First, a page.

To some extent in this respect Shelley gives her character an ethical pass based upon the death of his mother and his abject loneliness in the world in the face of it. He is also a bit of an anomaly in his family as opposed to Elizabeth and his brother, both of whom hold more simplistic traditional views of life and death. He almost apologizes at one point for his obsessive need to create life as opposed to simpler folk “who believes his native town to be the world, than he [Frankenstein] who aspires to become greater than his nature will allow”(53). When analyzed the statement reflects unadulterated pride—nothing else.

After some time, fully recovered from his fright and bad state of mind, he is happy again, “undisturbed by thoughts which during the preceding year had pressed upon me, notwithstanding my endeavors to throw them off with an invincible burden” (76). He has taken the unethical and unrealistic stance that the results of his experiment will somehow disappear. As the President’s Council on Cloning suggests, never once did he consider “What harms might be inflicted on the cloned child as a consequence of having been made a clone.” He in fact hates him for something for which he alone is responsible.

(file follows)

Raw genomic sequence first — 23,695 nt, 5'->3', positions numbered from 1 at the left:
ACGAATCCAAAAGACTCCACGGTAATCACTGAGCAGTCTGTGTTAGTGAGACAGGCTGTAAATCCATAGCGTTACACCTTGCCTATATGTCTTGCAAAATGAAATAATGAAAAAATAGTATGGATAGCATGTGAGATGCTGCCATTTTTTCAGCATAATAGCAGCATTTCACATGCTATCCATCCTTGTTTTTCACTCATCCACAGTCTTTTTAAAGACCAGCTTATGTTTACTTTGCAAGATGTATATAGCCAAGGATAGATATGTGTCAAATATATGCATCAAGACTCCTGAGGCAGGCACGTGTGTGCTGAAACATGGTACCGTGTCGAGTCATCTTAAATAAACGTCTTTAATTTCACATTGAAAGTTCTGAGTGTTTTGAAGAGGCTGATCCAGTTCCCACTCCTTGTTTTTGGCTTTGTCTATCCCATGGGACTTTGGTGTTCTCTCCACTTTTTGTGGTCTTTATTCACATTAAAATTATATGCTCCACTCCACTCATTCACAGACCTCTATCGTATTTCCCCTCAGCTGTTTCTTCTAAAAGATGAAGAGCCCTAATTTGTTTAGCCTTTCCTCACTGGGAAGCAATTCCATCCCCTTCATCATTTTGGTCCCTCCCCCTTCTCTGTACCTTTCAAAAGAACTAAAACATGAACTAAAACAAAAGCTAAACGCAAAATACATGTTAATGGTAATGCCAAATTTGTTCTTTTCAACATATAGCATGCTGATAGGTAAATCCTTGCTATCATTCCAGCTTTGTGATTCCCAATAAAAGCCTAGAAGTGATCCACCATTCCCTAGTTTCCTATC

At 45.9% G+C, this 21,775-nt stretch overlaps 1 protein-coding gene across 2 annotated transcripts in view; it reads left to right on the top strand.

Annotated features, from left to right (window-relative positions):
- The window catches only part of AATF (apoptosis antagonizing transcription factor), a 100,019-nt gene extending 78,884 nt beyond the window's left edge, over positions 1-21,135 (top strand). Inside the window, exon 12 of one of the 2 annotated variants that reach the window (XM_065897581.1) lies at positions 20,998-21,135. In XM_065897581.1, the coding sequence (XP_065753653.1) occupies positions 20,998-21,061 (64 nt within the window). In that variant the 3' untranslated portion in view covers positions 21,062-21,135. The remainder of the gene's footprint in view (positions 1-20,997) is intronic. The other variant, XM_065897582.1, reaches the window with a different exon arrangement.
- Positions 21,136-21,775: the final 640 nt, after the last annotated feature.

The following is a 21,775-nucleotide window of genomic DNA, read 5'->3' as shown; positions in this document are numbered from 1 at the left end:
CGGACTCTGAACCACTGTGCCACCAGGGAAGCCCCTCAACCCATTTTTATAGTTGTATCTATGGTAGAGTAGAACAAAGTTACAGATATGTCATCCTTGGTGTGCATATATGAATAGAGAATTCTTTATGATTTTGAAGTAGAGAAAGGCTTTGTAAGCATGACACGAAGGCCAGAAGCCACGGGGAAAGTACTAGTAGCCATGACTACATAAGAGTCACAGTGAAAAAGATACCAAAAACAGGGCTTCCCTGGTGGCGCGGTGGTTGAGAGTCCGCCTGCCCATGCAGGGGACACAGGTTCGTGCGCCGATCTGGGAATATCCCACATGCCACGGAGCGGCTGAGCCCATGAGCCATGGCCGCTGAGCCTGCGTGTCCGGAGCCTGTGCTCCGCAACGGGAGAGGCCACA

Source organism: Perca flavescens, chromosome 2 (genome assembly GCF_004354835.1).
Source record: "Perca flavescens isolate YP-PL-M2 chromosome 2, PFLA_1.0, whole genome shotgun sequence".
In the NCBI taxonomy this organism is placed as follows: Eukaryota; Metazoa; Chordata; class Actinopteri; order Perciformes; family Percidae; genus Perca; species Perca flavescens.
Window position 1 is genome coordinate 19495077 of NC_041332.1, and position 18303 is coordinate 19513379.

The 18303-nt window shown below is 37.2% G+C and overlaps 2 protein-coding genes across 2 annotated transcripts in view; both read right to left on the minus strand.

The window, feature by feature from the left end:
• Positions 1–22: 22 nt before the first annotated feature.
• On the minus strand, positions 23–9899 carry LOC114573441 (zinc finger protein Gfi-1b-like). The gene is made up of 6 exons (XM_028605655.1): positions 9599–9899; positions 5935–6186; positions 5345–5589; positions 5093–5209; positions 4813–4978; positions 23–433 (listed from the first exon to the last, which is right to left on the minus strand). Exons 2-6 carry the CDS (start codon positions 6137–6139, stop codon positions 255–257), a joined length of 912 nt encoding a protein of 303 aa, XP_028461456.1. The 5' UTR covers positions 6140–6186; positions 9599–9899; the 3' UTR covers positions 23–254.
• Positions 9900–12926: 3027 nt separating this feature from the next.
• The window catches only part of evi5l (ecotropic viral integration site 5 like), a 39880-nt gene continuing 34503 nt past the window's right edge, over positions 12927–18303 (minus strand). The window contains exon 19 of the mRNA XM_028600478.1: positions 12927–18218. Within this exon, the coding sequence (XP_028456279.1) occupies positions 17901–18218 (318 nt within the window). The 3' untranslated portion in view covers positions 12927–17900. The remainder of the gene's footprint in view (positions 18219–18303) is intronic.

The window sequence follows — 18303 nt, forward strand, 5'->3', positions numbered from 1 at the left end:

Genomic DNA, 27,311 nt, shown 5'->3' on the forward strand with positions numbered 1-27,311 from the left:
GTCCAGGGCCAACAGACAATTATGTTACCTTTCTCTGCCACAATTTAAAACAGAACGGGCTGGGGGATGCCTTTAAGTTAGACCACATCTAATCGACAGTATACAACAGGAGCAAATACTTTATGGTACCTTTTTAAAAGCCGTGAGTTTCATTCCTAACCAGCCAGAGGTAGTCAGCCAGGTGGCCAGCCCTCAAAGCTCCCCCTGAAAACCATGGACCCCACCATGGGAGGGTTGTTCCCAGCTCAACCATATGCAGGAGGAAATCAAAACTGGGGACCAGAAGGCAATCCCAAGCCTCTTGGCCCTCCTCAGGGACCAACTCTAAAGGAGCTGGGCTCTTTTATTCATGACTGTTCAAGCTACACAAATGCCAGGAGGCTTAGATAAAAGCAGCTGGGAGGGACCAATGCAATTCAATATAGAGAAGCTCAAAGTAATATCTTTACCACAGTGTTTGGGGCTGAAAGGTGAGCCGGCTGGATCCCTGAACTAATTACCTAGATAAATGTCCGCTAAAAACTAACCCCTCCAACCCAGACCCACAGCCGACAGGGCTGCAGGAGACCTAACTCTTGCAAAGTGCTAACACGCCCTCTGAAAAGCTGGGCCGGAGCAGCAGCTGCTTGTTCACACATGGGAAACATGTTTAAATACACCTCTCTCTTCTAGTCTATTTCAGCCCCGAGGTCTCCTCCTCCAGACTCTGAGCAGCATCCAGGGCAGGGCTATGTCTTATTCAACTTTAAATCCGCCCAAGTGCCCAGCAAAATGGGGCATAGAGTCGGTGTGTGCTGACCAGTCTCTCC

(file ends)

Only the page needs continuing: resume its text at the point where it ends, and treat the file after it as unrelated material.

Even after little William is murdered he is still focused on himself. “Fear overcame me; I dared not advance, dreading a thousand nameless evils that made me tremble, although I was unable to define them” (81). One always gets the impression that he is only interested in himself–his fear, his mental state in of all this. Why he created the monster seems irrelevant in terms of professional ethnics; all he thinks about is the result of his experiments and “the filthy daemon to whom I have given life” (82). One gets the impression that had the experiment turned out differently, or better so to speak, he would maintain the ethical correctness of his actions. His lack of ethics continues as he decides not to reveal to authorities who has committed the murder, or that “I had been the author of unalterable evils” (103).

A statement by Lemberg provides an excellent conclusion to Frankenstein and the discussion of ethics. Lemberg writes:

“Frankenstein’s hubris blinded him to the likely untoward outcomes of his research. He was only focused on the task he had set himself. He gave no thought to what such a creature would think or how it would act. He certainly never considered potential consequences to others that would flow from the existence of such a creation.”

    References
  • Jackson, Wayne. “The Ethics of Human Cloning.” Christian Courier.com. https://www.christiancourier.com/articles/353-ethics-of-human-cloning-the
  • Lemberg, David. “Bioethics Today. “Albany Medical Center. http://www.amc.edu/BioethicsBlog/post.cfm/the-hubris-of-dr-frankenstein-and-reproductive-cloning
  • President’s Council on Bioethics. “Human Cloning and Human Dignity: An Ethical Inquiry.” https://bioethicsarchive.georgetown.edu/pcbe/reports/cloningreport/children.html
  • Shelley, Mary. Frankenstein. http://www.planetebook.com/ebooks/Frankenstein.pdf Accessed February 20, 2017.